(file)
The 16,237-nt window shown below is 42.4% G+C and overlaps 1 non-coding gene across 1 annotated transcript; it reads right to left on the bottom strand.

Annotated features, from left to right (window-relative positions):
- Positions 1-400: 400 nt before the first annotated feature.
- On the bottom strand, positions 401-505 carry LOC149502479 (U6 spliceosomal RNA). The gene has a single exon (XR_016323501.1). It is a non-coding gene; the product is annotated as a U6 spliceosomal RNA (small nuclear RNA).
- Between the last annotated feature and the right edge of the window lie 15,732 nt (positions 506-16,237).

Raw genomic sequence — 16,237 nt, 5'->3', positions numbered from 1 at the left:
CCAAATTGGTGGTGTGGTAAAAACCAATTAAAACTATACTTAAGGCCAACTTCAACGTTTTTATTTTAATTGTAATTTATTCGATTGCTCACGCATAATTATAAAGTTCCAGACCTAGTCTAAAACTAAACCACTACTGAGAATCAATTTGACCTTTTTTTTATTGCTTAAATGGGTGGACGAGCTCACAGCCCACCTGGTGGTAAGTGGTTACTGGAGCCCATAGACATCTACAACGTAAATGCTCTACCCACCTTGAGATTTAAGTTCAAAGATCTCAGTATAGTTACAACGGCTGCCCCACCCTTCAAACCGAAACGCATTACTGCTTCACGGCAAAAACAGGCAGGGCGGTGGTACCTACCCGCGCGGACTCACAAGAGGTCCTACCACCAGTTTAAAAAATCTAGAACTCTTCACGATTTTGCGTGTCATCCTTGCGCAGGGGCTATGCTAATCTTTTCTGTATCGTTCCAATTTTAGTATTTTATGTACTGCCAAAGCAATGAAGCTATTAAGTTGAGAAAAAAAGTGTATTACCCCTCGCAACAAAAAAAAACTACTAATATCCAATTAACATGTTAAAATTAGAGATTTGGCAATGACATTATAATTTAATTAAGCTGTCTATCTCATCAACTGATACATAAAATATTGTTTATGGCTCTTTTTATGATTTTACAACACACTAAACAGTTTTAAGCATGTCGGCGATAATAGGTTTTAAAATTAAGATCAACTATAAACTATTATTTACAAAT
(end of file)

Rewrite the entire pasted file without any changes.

The 16,237-nt window shown below is 42.4% G+C and overlaps 1 non-coding gene across 1 annotated transcript; it reads right to left on the bottom strand.

Annotated features, from left to right (window-relative positions):
- Positions 1-400: 400 nt before the first annotated feature.
- On the bottom strand, positions 401-505 carry LOC149502479 (U6 spliceosomal RNA). The gene has a single exon (XR_016323501.1). It is a non-coding gene; the product is annotated as a U6 spliceosomal RNA (small nuclear RNA).
- Between the last annotated feature and the right edge of the window lie 15,732 nt (positions 506-16,237).

Raw genomic sequence — 16,237 nt, 5'->3', positions numbered from 1 at the left:
CCAAATTGGTGGTGTGGTAAAAACCAATTAAAACTATACTTAAGGCCAACTTCAACGTTTTTATTTTAATTGTAATTTATTCGATTGCTCACGCATAATTATAAAGTTCCAGACCTAGTCTAAAACTAAACCACTACTGAGAATCAATTTGACCTTTTTTTTATTGCTTAAATGGGTGGACGAGCTCACAGCCCACCTGGTGGTAAGTGGTTACTGGAGCCCATAGACATCTACAACGTAAATGCTCTACCCACCTTGAGATTTAAGTTCAAAGATCTCAGTATAGTTACAACGGCTGCCCCACCCTTCAAACCGAAACGCATTACTGCTTCACGGCAAAAACAGGCAGGGCGGTGGTACCTACCCGCGCGGACTCACAAGAGGTCCTACCACCAGTTTAAAAAATCTAGAACTCTTCACGATTTTGCGTGTCATCCTTGCGCAGGGGCTATGCTAATCTTTTCTGTATCGTTCCAATTTTAGTATTTTATGTACTGCCAAAGCAATGAAGCTATTAAGTTGAGAAAAAAAGTGTATTACCCCTCGCAACAAAAAAAAACTACTAATATCCAATTAACATGTTAAAATTAGAGATTTGGCAATGACATTATAATTTAATTAAGCTGTCTATCTCATCAACTGATACATAAAATATTGTTTATGGCTCTTTTTATGATTTTACAACACACTAAACAGTTTTAAGCATGTCGGCGATAATAGGTTTTAAAATTAAGATCAACTATAAACTATTATTTACAAAT